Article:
And the other thing that makes Kobo unique is our global focus. When we started, we really didn’t go US-focused first. We launched partnerships with physical brick-and-mortar stores around the world, so we are primarily the ebook provider for a lot of these retailers. So that’s an interesting model that’s unfamiliar to some people, but it’s been working for us.
So, the biggest example, which I’ll talk a little bit more about later is that we will be the ebook and audio book provider for Walmart in the US later this summer.
So that’s the background. I already touched on Rakuten, but another thing to note is that they’ve really been doing a huge push for their brand, especially in the last year. So, for example, we’re a big a football sponsor now and we sponsored the Golden State Warriors. So that’s one way they’re trying to get their name to be more of a household name in these interesting ways around the world. And that’s obviously helped us as well, as we now carry their name within ours.
We also have our own line of devices. So, there are plenty of countries around the world where Kobo is the leading ebook for ereader. We just launched a new one which I need to add to this slide called the Clara hd. I like to say that it’s named after my first born, because it has the same name. It was not named after her, but I did test it and it’s pretty amazing. So, for those of you looking for one, I would check it out. And we’re always trying to innovate and make the ereader experience and the free app experience really wonderful.
The one thing is, for example, is I’m a big time bedtime reader, and they’ve really taken out the blue light that’s now been scientifically proven to keep you up after you’re done looking at your cell phone. So, for me, I guess it means I read a little bit less because I fall asleep faster, but it’s kind of nice. But that’s kind of tying into what I said before that we are primarily book lovers first, and that drives everything that we work on.
We launched audio books in September of 2017. We started with primarily English geos, but now we have launched in France and Spain, and there will be more coming. So we’re really going global with audio.
We are working on KWL-specific audio uploading, so stay tuned for news on that. But that’s a major initiative for us.
But in the meantime, there are tons of options that are currently coming to the Kobo store for independent authors including Findaway Voices, Listen Up and more. And if you have an audio deal with someone like Tantor or Blackstone, all of those guys are distributing to Kobo as well.
And another thing that makes this kind of unique is instead of being a separate app experience, it’s actually within the Kobo App. So, if people are flipping between ebooks and audio books, they have it all in one place, which I think is cool, as somebody who does that.
So, as I hinted at the beginning, what makes that a compelling story is we now have this whole offering, and Rakuten plus our ebook devices and audiobook business made us the ideal partner to let Walmart finally get into the digital book market. So we will have devices in stores in the US and be powering the online bookstore for Walmart. So that’s our huge initiative this year. That’s where we’re all focusing in on and really excited about.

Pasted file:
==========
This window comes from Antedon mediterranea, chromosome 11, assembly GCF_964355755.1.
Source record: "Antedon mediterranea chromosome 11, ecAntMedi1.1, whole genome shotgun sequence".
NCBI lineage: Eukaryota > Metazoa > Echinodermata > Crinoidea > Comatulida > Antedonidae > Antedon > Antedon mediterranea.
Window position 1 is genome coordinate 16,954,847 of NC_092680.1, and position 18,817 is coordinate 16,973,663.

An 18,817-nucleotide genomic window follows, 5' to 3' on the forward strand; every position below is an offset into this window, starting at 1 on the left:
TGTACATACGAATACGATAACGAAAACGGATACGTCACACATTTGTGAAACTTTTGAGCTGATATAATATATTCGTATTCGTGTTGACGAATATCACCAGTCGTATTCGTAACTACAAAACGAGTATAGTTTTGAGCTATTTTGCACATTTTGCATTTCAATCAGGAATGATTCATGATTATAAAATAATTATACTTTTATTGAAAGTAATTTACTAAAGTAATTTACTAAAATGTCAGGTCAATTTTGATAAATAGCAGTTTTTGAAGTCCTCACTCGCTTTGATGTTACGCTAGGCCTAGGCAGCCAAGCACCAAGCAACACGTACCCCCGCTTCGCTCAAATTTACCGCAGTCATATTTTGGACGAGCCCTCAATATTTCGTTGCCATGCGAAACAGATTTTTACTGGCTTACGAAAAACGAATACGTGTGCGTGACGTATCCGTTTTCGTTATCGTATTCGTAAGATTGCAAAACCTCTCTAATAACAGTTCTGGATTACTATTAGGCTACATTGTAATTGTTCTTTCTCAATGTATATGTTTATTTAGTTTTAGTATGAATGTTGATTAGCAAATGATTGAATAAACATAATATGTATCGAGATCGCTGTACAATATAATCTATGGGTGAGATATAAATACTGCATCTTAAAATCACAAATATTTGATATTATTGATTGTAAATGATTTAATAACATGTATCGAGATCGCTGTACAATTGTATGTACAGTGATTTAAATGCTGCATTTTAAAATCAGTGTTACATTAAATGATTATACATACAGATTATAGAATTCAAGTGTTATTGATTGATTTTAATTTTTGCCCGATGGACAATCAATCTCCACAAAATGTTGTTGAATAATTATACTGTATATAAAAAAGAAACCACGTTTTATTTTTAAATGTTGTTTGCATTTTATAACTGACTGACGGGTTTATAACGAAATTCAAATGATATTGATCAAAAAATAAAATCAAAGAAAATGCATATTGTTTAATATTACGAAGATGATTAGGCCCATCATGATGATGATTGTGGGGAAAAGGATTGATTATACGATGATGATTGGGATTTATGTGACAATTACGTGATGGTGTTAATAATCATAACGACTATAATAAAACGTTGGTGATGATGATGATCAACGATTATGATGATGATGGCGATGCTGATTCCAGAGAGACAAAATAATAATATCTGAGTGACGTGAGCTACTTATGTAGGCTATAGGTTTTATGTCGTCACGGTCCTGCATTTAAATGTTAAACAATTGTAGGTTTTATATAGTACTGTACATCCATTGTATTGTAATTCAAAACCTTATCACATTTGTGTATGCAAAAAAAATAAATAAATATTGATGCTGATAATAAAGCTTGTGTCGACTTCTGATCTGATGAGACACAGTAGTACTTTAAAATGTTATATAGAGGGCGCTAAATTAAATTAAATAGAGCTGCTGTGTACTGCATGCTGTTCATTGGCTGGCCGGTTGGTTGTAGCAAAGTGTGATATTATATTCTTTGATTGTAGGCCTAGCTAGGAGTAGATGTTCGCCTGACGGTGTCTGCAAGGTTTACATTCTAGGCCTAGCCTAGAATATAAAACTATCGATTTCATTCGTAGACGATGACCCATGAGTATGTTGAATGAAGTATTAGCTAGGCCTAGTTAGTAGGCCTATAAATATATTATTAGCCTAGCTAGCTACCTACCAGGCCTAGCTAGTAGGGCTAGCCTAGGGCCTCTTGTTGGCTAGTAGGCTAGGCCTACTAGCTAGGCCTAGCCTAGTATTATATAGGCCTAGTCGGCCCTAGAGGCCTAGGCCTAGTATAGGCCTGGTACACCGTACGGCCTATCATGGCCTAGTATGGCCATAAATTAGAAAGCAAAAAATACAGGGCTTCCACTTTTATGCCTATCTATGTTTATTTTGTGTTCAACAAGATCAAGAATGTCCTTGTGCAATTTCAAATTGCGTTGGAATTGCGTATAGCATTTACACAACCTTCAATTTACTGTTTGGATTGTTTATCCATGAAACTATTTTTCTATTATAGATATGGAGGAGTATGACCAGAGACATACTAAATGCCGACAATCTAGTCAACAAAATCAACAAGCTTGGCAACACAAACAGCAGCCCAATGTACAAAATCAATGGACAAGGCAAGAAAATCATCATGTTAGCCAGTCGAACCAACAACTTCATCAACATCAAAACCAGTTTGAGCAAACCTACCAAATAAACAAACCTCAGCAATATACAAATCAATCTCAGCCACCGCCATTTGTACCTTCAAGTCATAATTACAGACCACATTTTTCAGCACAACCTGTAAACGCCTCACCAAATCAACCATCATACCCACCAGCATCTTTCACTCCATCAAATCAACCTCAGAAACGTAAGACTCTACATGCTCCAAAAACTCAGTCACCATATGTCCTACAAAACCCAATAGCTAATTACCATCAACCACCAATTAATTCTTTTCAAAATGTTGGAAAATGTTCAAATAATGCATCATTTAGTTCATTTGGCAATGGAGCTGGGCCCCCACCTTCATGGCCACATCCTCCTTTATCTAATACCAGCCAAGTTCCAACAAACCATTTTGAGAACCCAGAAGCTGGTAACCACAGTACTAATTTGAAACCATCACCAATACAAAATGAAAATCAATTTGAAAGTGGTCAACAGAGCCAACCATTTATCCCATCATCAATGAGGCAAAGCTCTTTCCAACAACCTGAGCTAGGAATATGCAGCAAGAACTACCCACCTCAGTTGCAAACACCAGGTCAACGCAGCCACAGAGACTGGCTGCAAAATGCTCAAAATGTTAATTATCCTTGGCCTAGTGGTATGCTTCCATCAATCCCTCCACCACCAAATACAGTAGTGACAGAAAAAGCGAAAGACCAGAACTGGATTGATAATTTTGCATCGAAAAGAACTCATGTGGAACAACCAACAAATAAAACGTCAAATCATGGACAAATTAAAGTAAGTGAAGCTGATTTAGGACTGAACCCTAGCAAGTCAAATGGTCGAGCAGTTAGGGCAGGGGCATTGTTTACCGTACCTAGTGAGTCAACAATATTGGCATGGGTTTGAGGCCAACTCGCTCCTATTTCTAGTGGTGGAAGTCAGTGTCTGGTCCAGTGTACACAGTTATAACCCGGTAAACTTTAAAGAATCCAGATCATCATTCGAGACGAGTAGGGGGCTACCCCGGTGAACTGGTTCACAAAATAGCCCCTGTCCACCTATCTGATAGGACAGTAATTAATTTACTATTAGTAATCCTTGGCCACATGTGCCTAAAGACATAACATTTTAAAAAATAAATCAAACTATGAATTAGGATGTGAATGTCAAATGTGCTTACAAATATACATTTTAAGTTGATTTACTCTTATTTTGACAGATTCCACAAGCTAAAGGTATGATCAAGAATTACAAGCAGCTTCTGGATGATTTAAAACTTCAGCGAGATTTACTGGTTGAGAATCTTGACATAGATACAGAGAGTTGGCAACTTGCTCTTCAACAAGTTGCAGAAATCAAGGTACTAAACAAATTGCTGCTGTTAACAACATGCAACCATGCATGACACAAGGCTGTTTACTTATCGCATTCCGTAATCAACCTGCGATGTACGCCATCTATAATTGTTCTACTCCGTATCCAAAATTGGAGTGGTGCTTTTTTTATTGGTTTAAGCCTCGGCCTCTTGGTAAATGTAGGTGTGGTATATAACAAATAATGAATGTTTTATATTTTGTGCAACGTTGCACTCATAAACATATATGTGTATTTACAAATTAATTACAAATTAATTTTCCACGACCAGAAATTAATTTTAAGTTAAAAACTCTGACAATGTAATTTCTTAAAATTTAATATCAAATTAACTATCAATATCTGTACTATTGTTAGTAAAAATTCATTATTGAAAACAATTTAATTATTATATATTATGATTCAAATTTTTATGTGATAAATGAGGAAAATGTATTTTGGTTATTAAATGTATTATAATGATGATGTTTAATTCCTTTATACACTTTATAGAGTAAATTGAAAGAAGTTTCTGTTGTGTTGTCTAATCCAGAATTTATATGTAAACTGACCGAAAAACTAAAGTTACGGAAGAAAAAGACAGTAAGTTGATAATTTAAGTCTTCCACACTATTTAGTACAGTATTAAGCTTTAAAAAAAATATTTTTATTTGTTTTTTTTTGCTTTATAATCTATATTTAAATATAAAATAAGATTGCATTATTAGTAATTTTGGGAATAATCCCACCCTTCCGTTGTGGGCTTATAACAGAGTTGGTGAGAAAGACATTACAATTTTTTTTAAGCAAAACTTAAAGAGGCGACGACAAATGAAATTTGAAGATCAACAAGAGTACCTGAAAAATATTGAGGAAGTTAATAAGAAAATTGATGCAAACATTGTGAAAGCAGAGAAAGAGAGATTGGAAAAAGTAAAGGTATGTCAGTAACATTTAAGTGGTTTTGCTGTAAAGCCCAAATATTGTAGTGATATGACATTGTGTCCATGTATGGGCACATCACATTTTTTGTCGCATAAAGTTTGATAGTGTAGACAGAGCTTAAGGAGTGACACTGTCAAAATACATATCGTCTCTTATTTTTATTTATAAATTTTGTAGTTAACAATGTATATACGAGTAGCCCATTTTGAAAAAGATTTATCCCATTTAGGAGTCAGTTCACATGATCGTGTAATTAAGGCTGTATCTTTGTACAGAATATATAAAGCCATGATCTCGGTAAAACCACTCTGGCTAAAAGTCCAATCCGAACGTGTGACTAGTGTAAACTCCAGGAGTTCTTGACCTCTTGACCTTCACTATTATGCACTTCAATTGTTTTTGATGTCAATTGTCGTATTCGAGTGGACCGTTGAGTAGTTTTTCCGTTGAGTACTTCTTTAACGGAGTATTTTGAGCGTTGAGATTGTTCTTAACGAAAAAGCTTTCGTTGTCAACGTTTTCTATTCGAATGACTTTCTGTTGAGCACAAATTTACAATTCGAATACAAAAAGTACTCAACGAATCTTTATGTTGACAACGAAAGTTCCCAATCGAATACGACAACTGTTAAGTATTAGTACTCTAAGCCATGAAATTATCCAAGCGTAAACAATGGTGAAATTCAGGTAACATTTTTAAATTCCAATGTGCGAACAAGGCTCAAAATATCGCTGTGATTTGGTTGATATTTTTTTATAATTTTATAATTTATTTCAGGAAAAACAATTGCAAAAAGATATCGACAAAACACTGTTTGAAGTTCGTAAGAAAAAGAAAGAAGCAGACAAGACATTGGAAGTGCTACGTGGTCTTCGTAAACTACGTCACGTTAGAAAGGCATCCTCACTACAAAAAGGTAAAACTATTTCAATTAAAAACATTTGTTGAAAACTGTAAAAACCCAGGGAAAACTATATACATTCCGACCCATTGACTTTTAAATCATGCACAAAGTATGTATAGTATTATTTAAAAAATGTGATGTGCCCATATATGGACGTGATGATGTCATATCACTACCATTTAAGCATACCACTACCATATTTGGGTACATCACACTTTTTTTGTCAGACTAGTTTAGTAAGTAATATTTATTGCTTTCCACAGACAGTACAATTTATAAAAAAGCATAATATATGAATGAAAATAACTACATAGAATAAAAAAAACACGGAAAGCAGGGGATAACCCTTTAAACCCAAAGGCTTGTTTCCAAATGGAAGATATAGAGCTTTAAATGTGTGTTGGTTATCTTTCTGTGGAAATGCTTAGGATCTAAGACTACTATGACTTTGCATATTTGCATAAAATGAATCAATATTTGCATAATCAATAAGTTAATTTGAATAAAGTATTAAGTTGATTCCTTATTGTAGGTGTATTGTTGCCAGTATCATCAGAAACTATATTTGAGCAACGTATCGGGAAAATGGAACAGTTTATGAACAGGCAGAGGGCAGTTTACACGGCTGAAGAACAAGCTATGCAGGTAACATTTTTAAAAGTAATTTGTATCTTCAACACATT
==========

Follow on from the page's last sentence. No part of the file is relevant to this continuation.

So, within Kobo of course is our self-publishing division called Kobo Writing Life. And it is free. There’s no fee to sign up. You get 70 percent payment if you priced your titles at $2.99 or up or 45 percent if you price it below that. It is renowned for being the easiest platform. And we work on keeping it that way. It’s four super-quick steps to get your ebook for sale. We have a free conversion tool, which is actually really nice and simple. We take an .epub if you already have it, .doc or .docx, and then there’s a dashboard that lets you track your sales in real time. It’s an estimate of what you’ll get paid. We pay monthly in your local currency right to your bank account. And we have tools to let you do pre-orders scheduled prices in advance. For example, if you’re doing a Bookbub and you want your price to drop at midnight, we’ll empower you to do that without having to go in and manually be like $9.99 across all of the geos, and then it’ll come back up at the end of the time period that you choose. And we launched in 2012 and have grown significantly to the point that now KWL titles are selling more units per week globally than any of the big five.
So it’s a pretty significant story and I know that’s true at other retailers as well, but it’s a cornerstone of the content catalog now for Kobo. And our main focus is trying to help authors make a living from their writing. Some really great people that we work with, Marie Force, who was amazingly successful, 6.5 million copies sold and Tony Anderson, I love this one. I stopped listening to the people who said you can’t do that and did it anyways. A lot of these stories we focus on on the blog. It’s www.kobowritinglife.com, and there we help these authors share their aspects of success in a similar way to what you guys are doing on the ALLi site. I’m trying to share strategies for what is working specifically for Kobo.